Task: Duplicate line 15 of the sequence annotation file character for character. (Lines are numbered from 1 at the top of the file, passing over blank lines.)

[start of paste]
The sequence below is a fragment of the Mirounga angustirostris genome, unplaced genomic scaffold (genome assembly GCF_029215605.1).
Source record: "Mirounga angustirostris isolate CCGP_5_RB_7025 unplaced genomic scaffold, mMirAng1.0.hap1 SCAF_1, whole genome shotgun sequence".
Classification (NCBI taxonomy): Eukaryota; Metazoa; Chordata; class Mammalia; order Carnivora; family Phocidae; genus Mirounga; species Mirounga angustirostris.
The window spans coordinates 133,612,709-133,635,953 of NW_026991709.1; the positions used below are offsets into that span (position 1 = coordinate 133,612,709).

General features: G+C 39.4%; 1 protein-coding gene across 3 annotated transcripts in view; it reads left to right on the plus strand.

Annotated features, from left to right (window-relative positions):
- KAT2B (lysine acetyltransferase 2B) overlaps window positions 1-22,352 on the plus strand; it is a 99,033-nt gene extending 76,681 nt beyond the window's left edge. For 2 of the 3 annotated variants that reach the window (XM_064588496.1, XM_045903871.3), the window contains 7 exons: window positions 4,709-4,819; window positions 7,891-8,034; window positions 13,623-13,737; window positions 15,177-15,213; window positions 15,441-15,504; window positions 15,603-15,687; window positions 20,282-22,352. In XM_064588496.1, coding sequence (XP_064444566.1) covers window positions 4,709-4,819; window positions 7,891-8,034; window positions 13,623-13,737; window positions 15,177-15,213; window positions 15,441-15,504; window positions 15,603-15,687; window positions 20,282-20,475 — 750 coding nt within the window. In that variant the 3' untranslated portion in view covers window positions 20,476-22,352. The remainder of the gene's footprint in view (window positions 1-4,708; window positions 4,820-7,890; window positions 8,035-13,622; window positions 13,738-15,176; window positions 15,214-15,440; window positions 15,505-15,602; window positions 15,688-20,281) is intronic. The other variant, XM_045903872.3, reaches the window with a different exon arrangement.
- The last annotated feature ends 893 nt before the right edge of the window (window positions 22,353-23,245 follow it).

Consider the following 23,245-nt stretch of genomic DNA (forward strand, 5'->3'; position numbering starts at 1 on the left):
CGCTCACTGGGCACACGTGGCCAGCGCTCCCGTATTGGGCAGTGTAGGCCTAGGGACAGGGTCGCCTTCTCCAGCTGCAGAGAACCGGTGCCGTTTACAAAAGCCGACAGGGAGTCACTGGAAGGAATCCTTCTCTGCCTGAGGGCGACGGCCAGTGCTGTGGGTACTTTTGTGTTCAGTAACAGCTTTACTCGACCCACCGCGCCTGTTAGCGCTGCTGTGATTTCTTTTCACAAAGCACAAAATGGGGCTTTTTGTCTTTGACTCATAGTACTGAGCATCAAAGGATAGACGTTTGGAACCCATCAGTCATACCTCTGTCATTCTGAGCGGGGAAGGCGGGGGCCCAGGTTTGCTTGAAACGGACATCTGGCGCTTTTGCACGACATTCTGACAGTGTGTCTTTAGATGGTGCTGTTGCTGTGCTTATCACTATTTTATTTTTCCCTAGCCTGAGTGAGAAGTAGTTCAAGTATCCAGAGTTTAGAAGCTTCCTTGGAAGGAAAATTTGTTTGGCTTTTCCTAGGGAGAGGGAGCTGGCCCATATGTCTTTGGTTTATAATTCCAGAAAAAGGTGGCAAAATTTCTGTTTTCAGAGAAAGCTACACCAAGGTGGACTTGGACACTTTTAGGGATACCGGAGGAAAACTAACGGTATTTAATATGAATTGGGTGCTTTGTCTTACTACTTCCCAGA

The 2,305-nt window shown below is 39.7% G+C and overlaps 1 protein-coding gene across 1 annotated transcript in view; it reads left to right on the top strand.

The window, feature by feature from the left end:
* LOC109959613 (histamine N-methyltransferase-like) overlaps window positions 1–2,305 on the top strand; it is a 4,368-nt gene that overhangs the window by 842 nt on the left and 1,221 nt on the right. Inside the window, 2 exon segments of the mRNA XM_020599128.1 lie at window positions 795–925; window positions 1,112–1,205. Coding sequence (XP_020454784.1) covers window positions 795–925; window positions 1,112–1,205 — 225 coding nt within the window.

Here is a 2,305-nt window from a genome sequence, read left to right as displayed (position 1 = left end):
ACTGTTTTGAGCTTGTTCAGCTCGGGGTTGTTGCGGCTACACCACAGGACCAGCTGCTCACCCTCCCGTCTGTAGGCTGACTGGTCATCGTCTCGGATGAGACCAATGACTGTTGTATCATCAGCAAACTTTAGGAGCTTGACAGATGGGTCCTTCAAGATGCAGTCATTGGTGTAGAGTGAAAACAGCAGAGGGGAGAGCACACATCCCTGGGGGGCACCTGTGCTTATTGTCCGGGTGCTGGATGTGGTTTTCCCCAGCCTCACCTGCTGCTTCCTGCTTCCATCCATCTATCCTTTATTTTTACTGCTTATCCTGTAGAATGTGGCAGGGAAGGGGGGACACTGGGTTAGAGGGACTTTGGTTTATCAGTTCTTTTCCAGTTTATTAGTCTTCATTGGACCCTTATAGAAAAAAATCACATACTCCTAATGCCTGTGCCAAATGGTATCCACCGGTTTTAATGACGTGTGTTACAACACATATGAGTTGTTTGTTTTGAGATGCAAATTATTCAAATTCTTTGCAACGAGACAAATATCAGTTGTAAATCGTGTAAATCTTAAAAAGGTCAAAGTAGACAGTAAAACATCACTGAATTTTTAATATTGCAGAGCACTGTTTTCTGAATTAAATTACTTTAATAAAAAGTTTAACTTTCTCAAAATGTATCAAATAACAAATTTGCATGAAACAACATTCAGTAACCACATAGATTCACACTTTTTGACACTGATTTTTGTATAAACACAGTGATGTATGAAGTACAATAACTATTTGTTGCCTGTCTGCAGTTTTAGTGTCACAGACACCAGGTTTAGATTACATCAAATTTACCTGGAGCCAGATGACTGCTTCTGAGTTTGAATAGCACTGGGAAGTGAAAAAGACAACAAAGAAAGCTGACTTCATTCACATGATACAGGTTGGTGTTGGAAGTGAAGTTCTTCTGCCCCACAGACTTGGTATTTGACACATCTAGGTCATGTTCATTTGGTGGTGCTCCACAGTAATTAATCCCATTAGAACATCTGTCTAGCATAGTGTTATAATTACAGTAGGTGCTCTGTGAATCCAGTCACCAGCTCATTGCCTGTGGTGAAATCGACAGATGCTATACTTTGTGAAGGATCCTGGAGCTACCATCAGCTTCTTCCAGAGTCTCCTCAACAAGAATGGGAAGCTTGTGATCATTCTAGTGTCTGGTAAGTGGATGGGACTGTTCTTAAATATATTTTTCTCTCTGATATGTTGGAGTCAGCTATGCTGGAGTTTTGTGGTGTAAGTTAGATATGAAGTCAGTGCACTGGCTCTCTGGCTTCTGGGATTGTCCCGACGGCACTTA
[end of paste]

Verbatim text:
ACTGTTTTGAGCTTGTTCAGCTCGGGGTTGTTGCGGCTACACCACAGGACCAGCTGCTCACCCTCCCGTCTGTAGGCTGACTGGTCATCGTCTCGGATGAGACCAATGACTGTTGTATCATCAGCAAACTTTAGGAGCTTGACAGATGGGTCCTTCAAGATGCAGTCATTGGTGTAGAGTGAAAACAGCAGAGGGGAGAGCACACATCCCTGGGGGGCACCTGTGCTTATTGTCCGGGTGCTGGATGTGGTTTTCCCCAGCCTCACCTGCTGCTTCCTGCTTCCATCCATCTATCCTTTATTTTTACTGCTTATCCTGTAGAATGTGGCAGGGAAGGGGGGACACTGGGTTAGAGGGACTTTGGTTTATCAGTTCTTTTCCAGTTTATTAGTCTTCATTGGACCCTTATAGAAAAAAATCACATACTCCTAATGCCTGTGCCAAATGGTATCCACCGGTTTTAATGACGTGTGTTACAACACATATGAGTTGTTTGTTTTGAGATGCAAATTATTCAAATTCTTTGCAACGAGACAAATATCAGTTGTAAATCGTGTAAATCTTAAAAAGGTCAAAGTAGACAGTAAAACATCACTGAATTTTTAATATTGCAGAGCACTGTTTTCTGAATTAAATTACTTTAATAAAAAGTTTAACTTTCTCAAAATGTATCAAATAACAAATTTGCATGAAACAACATTCAGTAACCACATAGATTCACACTTTTTGACACTGATTTTTGTATAAACACAGTGATGTATGAAGTACAATAACTATTTGTTGCCTGTCTGCAGTTTTAGTGTCACAGACACCAGGTTTAGATTACATCAAATTTACCTGGAGCCAGATGACTGCTTCTGAGTTTGAATAGCACTGGGAAGTGAAAAAGACAACAAAGAAAGCTGACTTCATTCACATGATACAGGTTGGTGTTGGAAGTGAAGTTCTTCTGCCCCACAGACTTGGTATTTGACACATCTAGGTCATGTTCATTTGGTGGTGCTCCACAGTAATTAATCCCATTAGAACATCTGTCTAGCATAGTGTTATAATTACAGTAGGTGCTCTGTGAATCCAGTCACCAGCTCATTGCCTGTGGTGAAATCGACAGATGCTATACTTTGTGAAGGATCCTGGAGCTACCATCAGCTTCTTCCAGAGTCTCCTCAACAAGAATGGGAAGCTTGTGATCATTCTAGTGTCTGGTAAGTGGATGGGACTGTTCTTAAATATATTTTTCTCTCTGATATGTTGGAGTCAGCTATGCTGGAGTTTTGTGGTGTAAGTTAGATATGAAGTCAGTGCACTGGCTCTCTGGCTTCTGGGATTGTCCCGACGGCACTTA